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bioplasticsMAGAZINE_1102

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bioplasticsMAGAZINE_1102

Opinion Comments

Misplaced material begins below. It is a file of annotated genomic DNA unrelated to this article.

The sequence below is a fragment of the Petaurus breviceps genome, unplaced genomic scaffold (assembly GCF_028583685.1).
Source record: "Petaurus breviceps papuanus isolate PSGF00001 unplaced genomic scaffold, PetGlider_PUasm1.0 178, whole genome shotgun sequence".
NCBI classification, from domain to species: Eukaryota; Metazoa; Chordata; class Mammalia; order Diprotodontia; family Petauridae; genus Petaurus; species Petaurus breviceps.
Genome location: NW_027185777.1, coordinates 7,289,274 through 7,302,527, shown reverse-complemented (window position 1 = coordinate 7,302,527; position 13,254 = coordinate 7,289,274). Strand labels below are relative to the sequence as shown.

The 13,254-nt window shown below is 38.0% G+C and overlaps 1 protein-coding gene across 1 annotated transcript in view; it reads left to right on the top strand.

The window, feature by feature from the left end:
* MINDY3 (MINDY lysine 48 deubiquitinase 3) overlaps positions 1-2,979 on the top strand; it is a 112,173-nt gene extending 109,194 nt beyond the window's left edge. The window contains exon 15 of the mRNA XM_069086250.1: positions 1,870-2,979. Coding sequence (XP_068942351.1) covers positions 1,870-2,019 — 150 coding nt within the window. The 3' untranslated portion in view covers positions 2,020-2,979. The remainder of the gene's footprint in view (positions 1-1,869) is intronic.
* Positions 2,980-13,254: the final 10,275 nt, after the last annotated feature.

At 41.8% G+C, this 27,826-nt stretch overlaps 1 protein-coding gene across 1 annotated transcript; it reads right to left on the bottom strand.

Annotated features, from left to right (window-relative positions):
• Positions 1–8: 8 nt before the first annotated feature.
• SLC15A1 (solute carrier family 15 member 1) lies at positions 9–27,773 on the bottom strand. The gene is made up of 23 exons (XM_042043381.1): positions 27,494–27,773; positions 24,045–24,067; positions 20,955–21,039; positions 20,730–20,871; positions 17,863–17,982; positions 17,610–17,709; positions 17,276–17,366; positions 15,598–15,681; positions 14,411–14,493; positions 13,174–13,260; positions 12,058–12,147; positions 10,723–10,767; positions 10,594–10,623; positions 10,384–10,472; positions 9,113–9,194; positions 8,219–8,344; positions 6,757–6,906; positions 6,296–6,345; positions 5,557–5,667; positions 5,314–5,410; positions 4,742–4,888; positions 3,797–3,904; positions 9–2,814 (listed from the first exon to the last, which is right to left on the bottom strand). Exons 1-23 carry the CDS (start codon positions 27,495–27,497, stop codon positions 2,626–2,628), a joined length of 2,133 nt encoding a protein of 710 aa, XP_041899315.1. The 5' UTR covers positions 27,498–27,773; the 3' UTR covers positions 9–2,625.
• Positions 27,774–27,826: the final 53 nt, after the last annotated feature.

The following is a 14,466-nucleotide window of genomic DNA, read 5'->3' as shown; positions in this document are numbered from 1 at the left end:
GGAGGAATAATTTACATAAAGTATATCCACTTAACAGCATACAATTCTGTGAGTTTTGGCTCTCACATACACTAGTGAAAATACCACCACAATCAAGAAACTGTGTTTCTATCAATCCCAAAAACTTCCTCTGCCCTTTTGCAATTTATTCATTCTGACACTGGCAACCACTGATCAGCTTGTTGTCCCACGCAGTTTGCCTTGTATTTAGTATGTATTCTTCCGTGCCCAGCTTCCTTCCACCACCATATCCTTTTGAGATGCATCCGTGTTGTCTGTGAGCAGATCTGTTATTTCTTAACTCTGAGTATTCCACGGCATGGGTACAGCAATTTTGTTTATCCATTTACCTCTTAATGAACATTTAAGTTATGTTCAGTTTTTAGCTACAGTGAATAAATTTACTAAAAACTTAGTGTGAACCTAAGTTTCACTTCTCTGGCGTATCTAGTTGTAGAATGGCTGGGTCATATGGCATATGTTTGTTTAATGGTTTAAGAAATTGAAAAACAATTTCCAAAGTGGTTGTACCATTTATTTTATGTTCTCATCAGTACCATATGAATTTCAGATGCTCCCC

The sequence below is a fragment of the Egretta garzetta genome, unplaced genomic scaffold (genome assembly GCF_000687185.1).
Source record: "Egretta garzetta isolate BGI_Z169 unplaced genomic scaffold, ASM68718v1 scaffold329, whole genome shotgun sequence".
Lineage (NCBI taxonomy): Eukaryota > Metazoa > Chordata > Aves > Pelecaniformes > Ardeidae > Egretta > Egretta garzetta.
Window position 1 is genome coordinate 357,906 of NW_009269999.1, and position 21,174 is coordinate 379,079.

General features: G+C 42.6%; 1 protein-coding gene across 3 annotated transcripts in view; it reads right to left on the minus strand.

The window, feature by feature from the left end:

Opinion Comments regarding Cereplasts Symbol Competition By Hasso v. Pogrell European Bioplastics European Bioplastics, in general, supports the idea of creating a logo for bioplastics for use in the US market. Eventually, if it should achieve similar recognition as the recycling symbol, it would be a boost for the entire bioplastics sector. However, there are a few issues concerning this particular competition initiated by Cereplast for a bioplastics logo that one needs to be aware of: According to the invitation to tender, bioplastics would be defined as plastics produced (in parts) of renewable raw material. Compostability and (mechanical) recyclability are seen as mere additional attributes to be displayed in respective variations of the general symbol. Given this, the question that will soon arise is: When will a product be considered to be made of bioplastics, i.e., what will the minimum share of renewable raw material have to be for a material to be defined as ‘bioplastic’? Furthermore, the details of the measurement of the biobased content are not clearly defined in the call for tender: Is the 14 C method to be used? Or is the logo aiming to display the total biomass content (like, e.g., the Coca Cola Plant Bottle)? According to the US standard ASTM 6866, both methods could be used to display the wording ‘biobased content’ on a product. The importance of the latter question should not be underestimated. Long and dynamic discussions – at least in Europe – show that both methods have their merits but also some weak points. While the radiocarbon analysis is relatively simple to conduct, it does not say anything about other possible biogenic elements, e.g. hydrogen, oxygen, nitrogen, etc. contained in a product. This can lead to cases, where, according to the 14 C method, the combination of a 100% biobased material with a fossil-based one will result in a product with a biobased factor far below the share of the natural material in proportion of the entire product. Not least for this reason have large brandowners decided to label the entire biomass (‘plant based’) fraction on their product instead of only the share of biobased carbon, which would reduce the displayed biobased figure. Assuming that the issue of biobased carbon vs. biomass is eventually clarified, the question will come: How is the logo awarded? Will a mere lab test be sufficient? An easy thing to do using the 14 C method, but it has the distinctive disadvantage that it lacks independent verification. Or will there be third-party certification by an audited certifying body? This approach would increase the credibility of the claim but also make the labelling system more expensive and complicated. At least in Europe, the demand for quality certification is considered to be quite high. Finally, existing labelling schemes for biobased products, including biobased plastics, have to be taken into account, e.g. the recently launched USDA label for biobased products that extends beyond the US public procurement scheme and can also be applied to a wide range of biobased products voluntarily. European Bioplastics endorses the development of communication and labelling platforms for (biobased) bioplastics in order to become more visible in the market - as a matter of fact, EuBP itself has been very active in this field. Eventually however, a common approach would be the most beneficial solution for the industry. European Bioplastics would therefore very much welcome the initiation of a stakeholder dialogue. 50 bioplastics MAGAZINE [02/11] Vol. 6

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